Nice Kicks

3 Oct

Dan “Shoe” of former EGM fame has been giving readers of his Sore Thumbs blog (shared with co-former-EGM’r Crispin Boyer) a continuing behind-the-scenes look at the interactions between video game journalists and PR people. He even posted a letter from an anonymous game developer giving readers some perspective from the game maker’s side.

Now, Shoe is asking for us, the readers and consumers, to chime in on how we feel about the business of game journalism and public relations.

This request makes me wonder if I’ve drawn the same conclusion as Shoe and that he’s using us to illustrate his point, that point being that we the gamers are the most important part of the equation.

It makes sense. The entire video game industry exists for us because of us. Journalists write reviews so we can decide which games to buy and which to avoid. PR pays for advertising so we can see what’s out there and what’s coming. Without us, those guys wouldn’t have a business. So, why are so many deals behind the scenes that only hurt the consumer going on?

Starting on the game side, if the anonymous developer’s perspective is indicative of how most other developers feel, I’d have to say that most other developers have forgotten what it’s like to be a consumer.

Gamers don’t care if you put lots of time and effort into your game. We only care that the time and effort you put in pays off and results in a good game. Anonymous mentions Too Human‘s poor scores in his letter as being undeserved, but I think anyone aside from loot-lovers can tell that time and effort didn’t equal quality gameplay in Silicon Knights’ latest release. The game wasn’t horrible, but considering the hype, you can’t expect gamers to be satisfied with a title that caters to such a specific crowd.

I understand where anonymous is coming from, referring to the games he and his company make as their “baby”, but you can’t expect gamers to appreciate that point of view. That means you also can’t expect journalists to adopt your opinion.

I’d assume developers and PR share much the same outlook on the games they work with and that both get pissed when those games get low scores. It’s understandable that they’d get upset, but to blacklist sites and publications that don’t praise your game doesn’t just hurt the journalists but the gamers too. On the opposite end, PR and journalists working together on exclusive reviews is even worse for the gamers.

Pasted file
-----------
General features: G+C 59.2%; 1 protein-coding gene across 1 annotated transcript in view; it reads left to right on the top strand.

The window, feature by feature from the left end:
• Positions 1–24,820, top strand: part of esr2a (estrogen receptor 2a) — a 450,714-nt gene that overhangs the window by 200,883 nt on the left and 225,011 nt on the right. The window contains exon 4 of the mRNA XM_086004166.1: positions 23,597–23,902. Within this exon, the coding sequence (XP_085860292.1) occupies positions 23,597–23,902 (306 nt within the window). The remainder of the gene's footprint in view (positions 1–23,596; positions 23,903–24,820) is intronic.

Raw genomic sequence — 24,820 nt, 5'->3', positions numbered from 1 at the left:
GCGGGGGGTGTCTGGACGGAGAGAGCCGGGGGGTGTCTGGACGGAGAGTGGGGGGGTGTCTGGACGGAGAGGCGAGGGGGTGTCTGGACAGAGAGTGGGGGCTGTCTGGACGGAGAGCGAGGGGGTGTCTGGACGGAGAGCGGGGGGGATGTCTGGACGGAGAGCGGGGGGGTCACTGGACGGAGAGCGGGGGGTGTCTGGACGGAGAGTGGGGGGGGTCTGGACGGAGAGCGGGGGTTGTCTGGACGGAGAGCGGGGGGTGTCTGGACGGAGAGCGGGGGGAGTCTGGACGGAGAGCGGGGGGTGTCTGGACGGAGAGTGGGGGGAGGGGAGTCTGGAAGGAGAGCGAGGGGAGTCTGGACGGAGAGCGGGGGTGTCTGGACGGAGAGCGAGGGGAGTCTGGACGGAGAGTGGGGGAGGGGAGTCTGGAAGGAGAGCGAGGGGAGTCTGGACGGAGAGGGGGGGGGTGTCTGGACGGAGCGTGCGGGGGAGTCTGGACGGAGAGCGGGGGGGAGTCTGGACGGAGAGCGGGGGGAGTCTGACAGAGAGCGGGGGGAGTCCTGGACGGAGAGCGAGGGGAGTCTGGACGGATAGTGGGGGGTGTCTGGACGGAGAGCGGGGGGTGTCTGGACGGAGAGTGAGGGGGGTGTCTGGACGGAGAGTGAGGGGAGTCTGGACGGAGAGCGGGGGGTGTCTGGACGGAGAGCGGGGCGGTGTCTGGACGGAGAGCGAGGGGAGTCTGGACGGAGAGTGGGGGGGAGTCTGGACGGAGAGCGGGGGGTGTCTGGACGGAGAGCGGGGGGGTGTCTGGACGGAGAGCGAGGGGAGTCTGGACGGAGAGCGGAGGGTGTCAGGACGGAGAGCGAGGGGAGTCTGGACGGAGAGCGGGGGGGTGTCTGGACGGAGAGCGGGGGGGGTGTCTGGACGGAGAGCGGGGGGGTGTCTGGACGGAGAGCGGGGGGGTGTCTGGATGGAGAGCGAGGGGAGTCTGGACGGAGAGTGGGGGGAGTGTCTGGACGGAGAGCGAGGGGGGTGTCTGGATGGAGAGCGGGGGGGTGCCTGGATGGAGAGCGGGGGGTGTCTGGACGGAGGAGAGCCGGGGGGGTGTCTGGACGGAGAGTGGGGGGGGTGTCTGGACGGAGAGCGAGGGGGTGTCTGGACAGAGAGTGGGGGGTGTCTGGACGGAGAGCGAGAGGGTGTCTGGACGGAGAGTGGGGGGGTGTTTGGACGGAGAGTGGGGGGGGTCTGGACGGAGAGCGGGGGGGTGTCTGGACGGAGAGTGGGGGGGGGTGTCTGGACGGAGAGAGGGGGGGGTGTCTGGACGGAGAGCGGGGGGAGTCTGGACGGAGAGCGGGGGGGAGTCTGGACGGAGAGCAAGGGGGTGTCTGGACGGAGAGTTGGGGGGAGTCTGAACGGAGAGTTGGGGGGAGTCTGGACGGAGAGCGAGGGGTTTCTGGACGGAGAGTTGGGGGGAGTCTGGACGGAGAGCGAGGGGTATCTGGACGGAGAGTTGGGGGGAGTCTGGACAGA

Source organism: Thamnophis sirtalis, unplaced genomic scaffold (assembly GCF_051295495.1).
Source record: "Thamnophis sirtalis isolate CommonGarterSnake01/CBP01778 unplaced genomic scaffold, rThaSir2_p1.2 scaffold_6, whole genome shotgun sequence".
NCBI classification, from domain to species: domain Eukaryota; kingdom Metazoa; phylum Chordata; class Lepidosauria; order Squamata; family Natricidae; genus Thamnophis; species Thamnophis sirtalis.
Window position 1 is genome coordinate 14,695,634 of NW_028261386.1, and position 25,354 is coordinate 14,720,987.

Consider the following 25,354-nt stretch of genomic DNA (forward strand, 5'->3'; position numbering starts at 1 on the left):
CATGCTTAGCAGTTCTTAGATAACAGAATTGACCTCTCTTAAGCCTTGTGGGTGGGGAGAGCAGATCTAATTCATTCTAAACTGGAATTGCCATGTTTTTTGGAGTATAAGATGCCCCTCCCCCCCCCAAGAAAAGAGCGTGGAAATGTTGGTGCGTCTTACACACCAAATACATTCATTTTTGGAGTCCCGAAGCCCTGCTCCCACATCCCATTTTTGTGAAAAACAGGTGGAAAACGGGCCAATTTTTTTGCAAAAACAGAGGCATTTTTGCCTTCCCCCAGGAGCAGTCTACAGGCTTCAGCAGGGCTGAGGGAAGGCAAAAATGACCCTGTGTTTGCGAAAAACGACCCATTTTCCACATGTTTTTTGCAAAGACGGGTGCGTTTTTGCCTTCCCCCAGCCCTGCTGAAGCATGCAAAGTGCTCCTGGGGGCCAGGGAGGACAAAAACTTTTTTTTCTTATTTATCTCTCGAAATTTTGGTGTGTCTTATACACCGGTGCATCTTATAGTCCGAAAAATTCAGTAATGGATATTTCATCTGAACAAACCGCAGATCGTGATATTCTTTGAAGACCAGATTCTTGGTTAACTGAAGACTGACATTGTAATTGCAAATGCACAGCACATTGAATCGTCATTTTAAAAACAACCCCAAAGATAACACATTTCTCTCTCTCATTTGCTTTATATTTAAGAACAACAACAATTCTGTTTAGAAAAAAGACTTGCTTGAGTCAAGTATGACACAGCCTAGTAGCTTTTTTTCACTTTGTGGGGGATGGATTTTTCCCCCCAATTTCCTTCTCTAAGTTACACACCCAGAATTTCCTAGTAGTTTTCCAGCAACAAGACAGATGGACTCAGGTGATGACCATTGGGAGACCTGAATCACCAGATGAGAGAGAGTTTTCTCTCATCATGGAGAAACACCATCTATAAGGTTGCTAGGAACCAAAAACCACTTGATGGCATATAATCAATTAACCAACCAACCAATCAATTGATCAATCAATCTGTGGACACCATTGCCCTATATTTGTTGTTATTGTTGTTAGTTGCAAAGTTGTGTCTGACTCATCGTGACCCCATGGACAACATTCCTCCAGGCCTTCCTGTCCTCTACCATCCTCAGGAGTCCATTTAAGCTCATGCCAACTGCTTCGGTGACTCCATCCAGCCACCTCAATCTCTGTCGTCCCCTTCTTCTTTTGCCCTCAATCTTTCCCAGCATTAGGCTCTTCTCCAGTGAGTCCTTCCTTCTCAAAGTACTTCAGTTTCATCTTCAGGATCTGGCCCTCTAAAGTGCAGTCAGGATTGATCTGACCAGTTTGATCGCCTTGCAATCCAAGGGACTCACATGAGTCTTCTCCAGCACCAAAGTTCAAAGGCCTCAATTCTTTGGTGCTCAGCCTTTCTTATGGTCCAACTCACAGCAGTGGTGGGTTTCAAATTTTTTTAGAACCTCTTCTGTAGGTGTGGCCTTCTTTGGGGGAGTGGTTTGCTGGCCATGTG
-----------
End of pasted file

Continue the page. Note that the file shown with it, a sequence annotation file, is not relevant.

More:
Anyone who ever thought an exclusive review was a good idea obviously doesn’t put the gamers first. Yeah, there’s cash for your site/magazine, but an exclusive review pretty much guarantees at least an 8. It also seems to assume that the PR people believe in the reviewer’s score as fact. Anyone of that belief no matter the circumstance is incredibly deluded and shouldn’t be in the business.

As an avid game fan and someone with common sense, I’m aware that review scores are in no way fact. When I see a score, I like to think that the reviewer is just giving in to tradition. I’m aware that we’ll never do away with scored reviews, but I really hope that most journalists are at least aware that their reviews are more important than their scores to us, the consumers.

Reading Shoe’s posts about how much business goes on behind the scenes based on scores alone, I can’t help feeling like the professionals don’t have our best interests in mind.

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